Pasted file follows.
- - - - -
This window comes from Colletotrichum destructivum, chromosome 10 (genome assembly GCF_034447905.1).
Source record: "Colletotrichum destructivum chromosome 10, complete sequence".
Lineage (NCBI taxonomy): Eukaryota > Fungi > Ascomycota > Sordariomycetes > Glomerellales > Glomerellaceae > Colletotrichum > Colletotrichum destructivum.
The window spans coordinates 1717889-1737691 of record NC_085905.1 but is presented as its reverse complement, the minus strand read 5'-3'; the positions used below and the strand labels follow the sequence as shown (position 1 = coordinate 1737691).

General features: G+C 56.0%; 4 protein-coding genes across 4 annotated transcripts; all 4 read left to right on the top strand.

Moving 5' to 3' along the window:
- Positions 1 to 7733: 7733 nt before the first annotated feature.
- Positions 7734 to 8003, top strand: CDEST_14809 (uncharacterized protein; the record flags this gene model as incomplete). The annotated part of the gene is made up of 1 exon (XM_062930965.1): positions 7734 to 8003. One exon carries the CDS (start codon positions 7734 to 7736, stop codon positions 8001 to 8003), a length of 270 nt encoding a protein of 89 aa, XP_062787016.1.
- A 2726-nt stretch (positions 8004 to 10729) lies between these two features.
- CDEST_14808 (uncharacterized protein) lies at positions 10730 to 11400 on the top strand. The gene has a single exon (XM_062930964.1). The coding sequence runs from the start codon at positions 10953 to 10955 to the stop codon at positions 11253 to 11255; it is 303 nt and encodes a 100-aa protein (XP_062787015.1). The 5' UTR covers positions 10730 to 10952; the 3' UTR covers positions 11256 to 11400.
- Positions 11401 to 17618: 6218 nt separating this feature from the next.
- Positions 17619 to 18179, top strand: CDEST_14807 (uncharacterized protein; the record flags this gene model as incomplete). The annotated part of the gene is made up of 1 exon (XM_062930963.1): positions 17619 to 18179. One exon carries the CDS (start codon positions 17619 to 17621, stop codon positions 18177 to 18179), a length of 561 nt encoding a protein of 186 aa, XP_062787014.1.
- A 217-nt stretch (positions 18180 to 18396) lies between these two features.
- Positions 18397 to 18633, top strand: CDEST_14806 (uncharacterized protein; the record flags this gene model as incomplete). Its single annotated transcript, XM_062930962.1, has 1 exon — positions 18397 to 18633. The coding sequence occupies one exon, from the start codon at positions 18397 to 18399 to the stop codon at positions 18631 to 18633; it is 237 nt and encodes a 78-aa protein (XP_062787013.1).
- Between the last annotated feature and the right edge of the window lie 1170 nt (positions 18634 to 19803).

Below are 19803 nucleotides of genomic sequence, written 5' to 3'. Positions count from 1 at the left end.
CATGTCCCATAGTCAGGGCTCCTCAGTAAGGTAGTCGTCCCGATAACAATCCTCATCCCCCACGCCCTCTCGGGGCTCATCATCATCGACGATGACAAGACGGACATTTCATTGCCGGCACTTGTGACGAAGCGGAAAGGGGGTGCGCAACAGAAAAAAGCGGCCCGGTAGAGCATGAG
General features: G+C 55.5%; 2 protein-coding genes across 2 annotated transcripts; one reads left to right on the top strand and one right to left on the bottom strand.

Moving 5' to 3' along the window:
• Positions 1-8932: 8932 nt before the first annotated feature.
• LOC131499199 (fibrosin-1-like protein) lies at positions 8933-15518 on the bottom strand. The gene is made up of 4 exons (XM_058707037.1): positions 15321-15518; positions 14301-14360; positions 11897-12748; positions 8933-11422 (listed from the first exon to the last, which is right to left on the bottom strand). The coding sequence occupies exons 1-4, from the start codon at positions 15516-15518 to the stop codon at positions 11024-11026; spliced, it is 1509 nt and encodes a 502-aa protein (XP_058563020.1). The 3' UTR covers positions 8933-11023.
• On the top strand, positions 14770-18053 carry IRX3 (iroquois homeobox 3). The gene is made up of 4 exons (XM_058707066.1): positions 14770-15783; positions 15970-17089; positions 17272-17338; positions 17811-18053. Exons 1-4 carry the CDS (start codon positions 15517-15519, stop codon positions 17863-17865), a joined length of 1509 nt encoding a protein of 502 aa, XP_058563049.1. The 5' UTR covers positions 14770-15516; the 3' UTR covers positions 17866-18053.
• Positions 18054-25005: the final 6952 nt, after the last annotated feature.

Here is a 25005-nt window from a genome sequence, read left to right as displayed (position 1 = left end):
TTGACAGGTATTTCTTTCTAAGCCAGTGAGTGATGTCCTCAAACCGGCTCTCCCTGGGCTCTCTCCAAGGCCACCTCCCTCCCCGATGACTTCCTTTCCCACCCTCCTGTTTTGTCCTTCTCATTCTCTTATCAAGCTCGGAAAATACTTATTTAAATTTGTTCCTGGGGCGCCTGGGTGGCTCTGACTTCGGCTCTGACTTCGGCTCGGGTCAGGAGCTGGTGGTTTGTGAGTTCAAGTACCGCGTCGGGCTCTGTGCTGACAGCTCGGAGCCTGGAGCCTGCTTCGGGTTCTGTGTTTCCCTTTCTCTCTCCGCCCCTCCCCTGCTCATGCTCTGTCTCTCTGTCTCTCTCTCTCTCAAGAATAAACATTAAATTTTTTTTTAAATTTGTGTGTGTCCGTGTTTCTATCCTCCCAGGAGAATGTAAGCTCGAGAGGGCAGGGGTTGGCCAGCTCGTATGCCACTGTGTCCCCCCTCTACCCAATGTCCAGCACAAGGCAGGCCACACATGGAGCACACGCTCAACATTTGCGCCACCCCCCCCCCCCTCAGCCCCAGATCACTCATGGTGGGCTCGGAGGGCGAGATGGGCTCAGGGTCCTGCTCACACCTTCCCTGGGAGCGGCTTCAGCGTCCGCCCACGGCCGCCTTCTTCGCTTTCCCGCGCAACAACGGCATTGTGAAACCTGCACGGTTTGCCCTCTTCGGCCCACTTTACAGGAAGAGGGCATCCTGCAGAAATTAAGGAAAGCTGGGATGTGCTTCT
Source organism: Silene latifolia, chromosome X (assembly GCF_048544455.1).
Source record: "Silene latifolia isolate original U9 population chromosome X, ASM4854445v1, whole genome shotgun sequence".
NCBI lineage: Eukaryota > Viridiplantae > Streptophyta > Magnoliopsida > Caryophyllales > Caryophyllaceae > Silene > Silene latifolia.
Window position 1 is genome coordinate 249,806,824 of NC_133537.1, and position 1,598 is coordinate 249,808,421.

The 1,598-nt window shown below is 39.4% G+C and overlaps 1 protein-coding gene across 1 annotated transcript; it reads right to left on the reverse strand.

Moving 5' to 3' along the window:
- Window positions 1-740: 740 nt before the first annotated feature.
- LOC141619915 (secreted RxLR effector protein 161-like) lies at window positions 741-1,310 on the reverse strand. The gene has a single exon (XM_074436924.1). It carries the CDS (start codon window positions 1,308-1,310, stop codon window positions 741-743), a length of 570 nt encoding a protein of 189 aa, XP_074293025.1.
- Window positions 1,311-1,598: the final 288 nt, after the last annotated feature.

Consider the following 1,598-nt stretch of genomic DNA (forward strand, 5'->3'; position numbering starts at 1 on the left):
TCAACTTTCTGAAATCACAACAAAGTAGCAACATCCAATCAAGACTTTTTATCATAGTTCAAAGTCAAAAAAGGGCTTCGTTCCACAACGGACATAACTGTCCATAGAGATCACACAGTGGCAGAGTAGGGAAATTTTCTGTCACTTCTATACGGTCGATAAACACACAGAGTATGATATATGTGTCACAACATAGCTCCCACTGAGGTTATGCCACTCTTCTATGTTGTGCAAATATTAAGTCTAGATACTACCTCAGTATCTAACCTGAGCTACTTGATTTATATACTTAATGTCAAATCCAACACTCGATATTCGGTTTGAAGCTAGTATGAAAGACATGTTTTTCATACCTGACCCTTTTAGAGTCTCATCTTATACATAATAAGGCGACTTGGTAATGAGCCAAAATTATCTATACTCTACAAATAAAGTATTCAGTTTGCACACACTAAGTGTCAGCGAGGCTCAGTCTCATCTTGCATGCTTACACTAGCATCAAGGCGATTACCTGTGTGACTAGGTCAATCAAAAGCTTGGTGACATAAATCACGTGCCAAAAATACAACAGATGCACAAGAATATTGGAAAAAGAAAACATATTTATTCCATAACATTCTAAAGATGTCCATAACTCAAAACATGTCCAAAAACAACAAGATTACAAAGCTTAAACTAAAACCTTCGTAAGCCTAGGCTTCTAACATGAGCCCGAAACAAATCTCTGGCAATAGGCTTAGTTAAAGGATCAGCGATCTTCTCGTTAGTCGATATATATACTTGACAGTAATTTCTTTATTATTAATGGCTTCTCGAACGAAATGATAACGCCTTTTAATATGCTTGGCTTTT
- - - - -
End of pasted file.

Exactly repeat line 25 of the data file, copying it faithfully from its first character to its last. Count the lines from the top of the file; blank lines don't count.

TTGACAGGTATTTCTTTCTAAGCCAGTGAGTGATGTCCTCAAACCGGCTCTCCCTGGGCTCTCTCCAAGGCCACCTCCCTCCCCGATGACTTCCTTTCCCACCCTCCTGTTTTGTCCTTCTCATTCTCTTATCAAGCTCGGAAAATACTTATTTAAATTTGTTCCTGGGGCGCCTGGGTGGCTCTGACTTCGGCTCTGACTTCGGCTCGGGTCAGGAGCTGGTGGTTTGTGAGTTCAAGTACCGCGTCGGGCTCTGTGCTGACAGCTCGGAGCCTGGAGCCTGCTTCGGGTTCTGTGTTTCCCTTTCTCTCTCCGCCCCTCCCCTGCTCATGCTCTGTCTCTCTGTCTCTCTCTCTCTCAAGAATAAACATTAAATTTTTTTTTAAATTTGTGTGTGTCCGTGTTTCTATCCTCCCAGGAGAATGTAAGCTCGAGAGGGCAGGGGTTGGCCAGCTCGTATGCCACTGTGTCCCCCCTCTACCCAATGTCCAGCACAAGGCAGGCCACACATGGAGCACACGCTCAACATTTGCGCCACCCCCCCCCCCCTCAGCCCCAGATCACTCATGGTGGGCTCGGAGGGCGAGATGGGCTCAGGGTCCTGCTCACACCTTCCCTGGGAGCGGCTTCAGCGTCCGCCCACGGCCGCCTTCTTCGCTTTCCCGCGCAACAACGGCATTGTGAAACCTGCACGGTTTGCCCTCTTCGGCCCACTTTACAGGAAGAGGGCATCCTGCAGAAATTAAGGAAAGCTGGGATGTGCTTCT